Lithium-ion batteries owe their high voltage to a number of factors specific to the technology. While many battery components are fundamentally unstable at the electrode potentials during operation, many decades of research have led to electrolyte formulations that form stable, passivating films on the electrodes, allowing passage of lithium ions, but preventing continuous electrolyte decomposition. Supercapacitors rely entirely on the formation of electrical double layers, i.e. the accumulation of a stable layer of electrically adsorbed ions on each electrode. Many of the commonly used electrolyte components in batteries are not well suited to capacitors. Lithium salts can participate in undesired insertion into the electrodes, rather than adsorption, and the solvents are too viscous to reach the high conductivity required. Many additives that form passive films on battery electrodes also have the effect of increasing the resistance, which is acceptable in batteries, but much more detrimental in capacitors.
A number of novel electrolyte formulations were developed to enable supercapacitors to operate at higher voltages compared to state-of-the-art (SOA) electrolytes. The commonly accepted SOA electrolyte is 1.0 M methyltriethylammonium tetrafluoroborate (MTEA-BF4) in acetonitrile (AN). Several approaches were taken in electrolyte design to try to meet the above objectives — namely, replacement of AN by other solvents, including fluorinated carbonates, esters, and ethers; replacement of MTEA-BF4 with alternative salts, in particular spiro-bipyrrolidinium tetrafluoroborate (SBP-BF4); and addition of additives in small quantities to AN-based blends. Fluorinated carbonates, esters, and ethers were of interest. These included monofluoroethylene carbonate (FEC), bis(trifluoroethyl) carbonate (BTFEC), ethyl 2,2,2-trifluoroethyl carbonate (ETFEC), 2,2,2-trifluoroethyl methyl carbonate (TFEMC), bis(trifluoroethyl) ether (BTFE), methyl heptafluorobutyrate (MHFB), methyl trifluoroacetate (MTFA), ethyl trifluoroacetate (ETFA), and 2,2,2-trifluoroethyl butyrate (TFEB). Two additional solvents, tris(isopropyl) borate (TIPB) and diethyl sulfite (DES), were chosen due to their very broad liquid range and low viscosity, which could contribute to the high conductivity necessary for supercapacitors.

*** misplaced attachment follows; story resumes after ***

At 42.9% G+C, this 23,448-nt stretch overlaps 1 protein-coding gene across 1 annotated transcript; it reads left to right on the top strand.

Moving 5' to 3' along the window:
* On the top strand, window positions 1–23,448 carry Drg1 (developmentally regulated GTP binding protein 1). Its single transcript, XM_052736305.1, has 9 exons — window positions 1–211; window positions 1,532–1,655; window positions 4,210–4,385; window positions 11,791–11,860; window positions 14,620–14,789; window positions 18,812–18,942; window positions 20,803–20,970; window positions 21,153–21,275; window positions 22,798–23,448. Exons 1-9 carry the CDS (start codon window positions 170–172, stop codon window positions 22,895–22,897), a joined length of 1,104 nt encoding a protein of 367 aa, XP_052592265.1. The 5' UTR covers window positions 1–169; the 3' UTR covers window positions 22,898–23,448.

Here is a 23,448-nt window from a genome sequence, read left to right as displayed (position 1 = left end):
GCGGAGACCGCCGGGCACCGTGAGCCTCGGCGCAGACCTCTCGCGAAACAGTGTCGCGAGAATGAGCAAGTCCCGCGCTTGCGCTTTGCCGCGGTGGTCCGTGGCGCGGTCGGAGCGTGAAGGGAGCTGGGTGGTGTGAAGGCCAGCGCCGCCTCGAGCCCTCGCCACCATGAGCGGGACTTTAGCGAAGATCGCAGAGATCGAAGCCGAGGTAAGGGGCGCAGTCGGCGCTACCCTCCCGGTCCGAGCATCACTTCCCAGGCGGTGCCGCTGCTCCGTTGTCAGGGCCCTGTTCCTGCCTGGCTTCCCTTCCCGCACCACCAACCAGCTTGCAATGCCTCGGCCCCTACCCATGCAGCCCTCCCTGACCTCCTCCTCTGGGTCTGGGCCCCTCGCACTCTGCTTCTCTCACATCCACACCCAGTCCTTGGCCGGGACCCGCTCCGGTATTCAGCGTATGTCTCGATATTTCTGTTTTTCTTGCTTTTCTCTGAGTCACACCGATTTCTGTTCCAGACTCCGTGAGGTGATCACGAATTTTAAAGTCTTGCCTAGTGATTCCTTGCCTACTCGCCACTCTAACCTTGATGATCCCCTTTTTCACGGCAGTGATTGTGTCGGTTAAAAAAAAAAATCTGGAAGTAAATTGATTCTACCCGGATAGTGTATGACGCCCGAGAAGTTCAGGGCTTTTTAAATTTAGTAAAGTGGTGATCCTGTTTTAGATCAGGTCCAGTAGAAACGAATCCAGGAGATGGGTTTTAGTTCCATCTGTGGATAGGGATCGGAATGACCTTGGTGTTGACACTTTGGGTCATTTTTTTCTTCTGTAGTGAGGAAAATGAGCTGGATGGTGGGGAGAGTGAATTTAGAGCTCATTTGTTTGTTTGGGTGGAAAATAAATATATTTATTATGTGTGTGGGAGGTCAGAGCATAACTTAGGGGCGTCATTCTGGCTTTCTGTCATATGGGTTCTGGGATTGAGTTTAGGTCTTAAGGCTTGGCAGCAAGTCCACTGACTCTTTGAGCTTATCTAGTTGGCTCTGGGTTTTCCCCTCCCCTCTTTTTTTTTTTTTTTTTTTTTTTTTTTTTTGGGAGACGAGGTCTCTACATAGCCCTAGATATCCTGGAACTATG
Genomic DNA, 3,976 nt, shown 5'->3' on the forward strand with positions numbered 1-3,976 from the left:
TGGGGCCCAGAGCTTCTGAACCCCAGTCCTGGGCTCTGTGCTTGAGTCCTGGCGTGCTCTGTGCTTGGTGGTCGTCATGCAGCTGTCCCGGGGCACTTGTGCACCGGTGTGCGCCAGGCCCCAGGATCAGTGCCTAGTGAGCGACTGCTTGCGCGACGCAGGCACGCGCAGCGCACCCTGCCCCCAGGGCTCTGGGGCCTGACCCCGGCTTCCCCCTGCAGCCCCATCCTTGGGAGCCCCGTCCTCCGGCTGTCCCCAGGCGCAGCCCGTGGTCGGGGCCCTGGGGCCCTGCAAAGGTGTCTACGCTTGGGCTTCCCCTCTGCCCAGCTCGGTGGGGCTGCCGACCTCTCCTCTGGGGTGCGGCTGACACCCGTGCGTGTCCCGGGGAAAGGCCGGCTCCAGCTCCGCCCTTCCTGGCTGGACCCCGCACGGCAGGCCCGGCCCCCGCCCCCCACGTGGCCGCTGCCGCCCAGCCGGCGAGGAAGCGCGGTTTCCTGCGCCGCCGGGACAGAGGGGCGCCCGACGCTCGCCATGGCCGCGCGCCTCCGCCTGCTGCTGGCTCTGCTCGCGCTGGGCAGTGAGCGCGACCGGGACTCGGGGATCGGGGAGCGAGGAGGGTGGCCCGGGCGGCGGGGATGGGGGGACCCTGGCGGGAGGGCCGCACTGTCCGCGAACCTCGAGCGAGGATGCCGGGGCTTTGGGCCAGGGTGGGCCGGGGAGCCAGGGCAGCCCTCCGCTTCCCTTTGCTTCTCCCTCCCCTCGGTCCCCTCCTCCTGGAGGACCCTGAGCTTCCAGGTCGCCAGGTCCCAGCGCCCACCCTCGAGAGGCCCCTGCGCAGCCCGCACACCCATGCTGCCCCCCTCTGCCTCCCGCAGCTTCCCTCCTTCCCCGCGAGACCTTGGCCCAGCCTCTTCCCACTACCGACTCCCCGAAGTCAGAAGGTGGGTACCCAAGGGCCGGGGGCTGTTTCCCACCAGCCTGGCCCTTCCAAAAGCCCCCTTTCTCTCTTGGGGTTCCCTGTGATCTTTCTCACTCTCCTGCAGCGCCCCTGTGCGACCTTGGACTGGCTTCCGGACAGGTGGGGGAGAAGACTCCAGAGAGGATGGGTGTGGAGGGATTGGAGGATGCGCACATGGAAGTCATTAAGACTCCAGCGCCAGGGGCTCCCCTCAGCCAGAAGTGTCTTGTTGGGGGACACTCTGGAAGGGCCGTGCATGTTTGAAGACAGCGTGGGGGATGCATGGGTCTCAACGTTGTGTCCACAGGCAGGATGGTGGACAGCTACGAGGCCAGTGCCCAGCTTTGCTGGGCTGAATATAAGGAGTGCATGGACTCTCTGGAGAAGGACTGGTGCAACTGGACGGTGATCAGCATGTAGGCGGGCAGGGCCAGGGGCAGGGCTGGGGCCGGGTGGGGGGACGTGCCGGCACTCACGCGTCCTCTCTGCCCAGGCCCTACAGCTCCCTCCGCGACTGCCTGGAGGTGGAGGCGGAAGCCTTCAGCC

Two solvents added in larger proportion (TFEMC and BTFE) and two additives added in very small quantities (tris-trifluoroethyl phosphite or TTFEPi, and lithium difluoro-oxalato borate or LiDFOB) were particularly promising. New blends incorporating them, or derivative combinations thereof, could enable longer-life, lower-resistance, or higher-capacitance supercapacitors operating at higher voltages than SOA electrolytes allow. Slower capacitance fade, better high-voltage stability, and lower resistance were demonstrated compared to the baseline electrolyte. Use of these blends suggests two potentially important results. First, they suggest methods for enabling supercapacitors to be operated closer to the limits of lithium-ion cells. Second, the success of small-scale additives suggests that electrode film formation in supercapacitors may not be as detrimental as previously thought. As noted, this can enable hybrid battery/supercapacitor systems to be deployed with half as many supercapacitor cells, thereby reducing the mass of the system (critical for space and automotive applications) as well as the overall cost (critical for the automotive industry). This technology could increase the adoption of supercapacitors in a wider range of applications.